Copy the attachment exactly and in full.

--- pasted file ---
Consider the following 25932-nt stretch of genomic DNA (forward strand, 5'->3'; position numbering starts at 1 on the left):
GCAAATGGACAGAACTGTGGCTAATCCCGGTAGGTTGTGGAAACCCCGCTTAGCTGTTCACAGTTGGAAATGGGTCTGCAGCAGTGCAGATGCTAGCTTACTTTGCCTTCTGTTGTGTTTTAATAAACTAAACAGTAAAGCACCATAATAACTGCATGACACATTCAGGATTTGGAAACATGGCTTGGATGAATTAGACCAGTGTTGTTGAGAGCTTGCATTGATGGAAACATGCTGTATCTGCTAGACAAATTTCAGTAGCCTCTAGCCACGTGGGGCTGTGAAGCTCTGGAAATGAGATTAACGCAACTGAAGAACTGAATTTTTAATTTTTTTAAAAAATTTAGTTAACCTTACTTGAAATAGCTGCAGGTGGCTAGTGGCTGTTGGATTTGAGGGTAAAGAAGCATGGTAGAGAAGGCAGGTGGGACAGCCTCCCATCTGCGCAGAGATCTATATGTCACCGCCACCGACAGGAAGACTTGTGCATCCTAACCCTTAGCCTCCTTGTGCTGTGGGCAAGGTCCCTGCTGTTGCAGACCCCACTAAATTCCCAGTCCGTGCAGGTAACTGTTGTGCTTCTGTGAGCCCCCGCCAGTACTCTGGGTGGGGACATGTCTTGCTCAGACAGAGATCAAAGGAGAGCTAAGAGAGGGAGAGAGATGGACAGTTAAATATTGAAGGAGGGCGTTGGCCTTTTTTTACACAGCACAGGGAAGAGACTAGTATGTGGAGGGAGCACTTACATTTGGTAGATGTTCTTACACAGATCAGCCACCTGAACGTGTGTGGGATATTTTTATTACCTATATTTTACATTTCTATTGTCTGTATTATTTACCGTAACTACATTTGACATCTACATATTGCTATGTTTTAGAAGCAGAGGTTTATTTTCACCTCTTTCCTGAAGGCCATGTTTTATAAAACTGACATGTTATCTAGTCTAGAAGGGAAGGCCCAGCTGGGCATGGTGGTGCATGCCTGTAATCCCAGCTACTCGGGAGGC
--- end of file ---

Consider the following 25932-nt stretch of genomic DNA (forward strand, 5'->3'; position numbering starts at 1 on the left):
GCAAATGGACAGAACTGTGGCTAATCCCGGTAGGTTGTGGAAACCCCGCTTAGCTGTTCACAGTTGGAAATGGGTCTGCAGCAGTGCAGATGCTAGCTTACTTTGCCTTCTGTTGTGTTTTAATAAACTAAACAGTAAAGCACCATAATAACTGCATGACACATTCAGGATTTGGAAACATGGCTTGGATGAATTAGACCAGTGTTGTTGAGAGCTTGCATTGATGGAAACATGCTGTATCTGCTAGACAAATTTCAGTAGCCTCTAGCCACGTGGGGCTGTGAAGCTCTGGAAATGAGATTAACGCAACTGAAGAACTGAATTTTTAATTTTTTTAAAAAATTTAGTTAACCTTACTTGAAATAGCTGCAGGTGGCTAGTGGCTGTTGGATTTGAGGGTAAAGAAGCATGGTAGAGAAGGCAGGTGGGACAGCCTCCCATCTGCGCAGAGATCTATATGTCACCGCCACCGACAGGAAGACTTGTGCATCCTAACCCTTAGCCTCCTTGTGCTGTGGGCAAGGTCCCTGCTGTTGCAGACCCCACTAAATTCCCAGTCCGTGCAGGTAACTGTTGTGCTTCTGTGAGCCCCCGCCAGTACTCTGGGTGGGGACATGTCTTGCTCAGACAGAGATCAAAGGAGAGCTAAGAGAGGGAGAGAGATGGACAGTTAAATATTGAAGGAGGGCGTTGGCCTTTTTTTACACAGCACAGGGAAGAGACTAGTATGTGGAGGGAGCACTTACATTTGGTAGATGTTCTTACACAGATCAGCCACCTGAACGTGTGTGGGATATTTTTATTACCTATATTTTACATTTCTATTGTCTGTATTATTTACCGTAACTACATTTGACATCTACATATTGCTATGTTTTAGAAGCAGAGGTTTATTTTCACCTCTTTCCTGAAGGCCATGTTTTATAAAACTGACATGTTATCTAGTCTAGAAGGGAAGGCCCAGCTGGGCATGGTGGTGCATGCCTGTAATCCCAGCTACTCGGGAGGC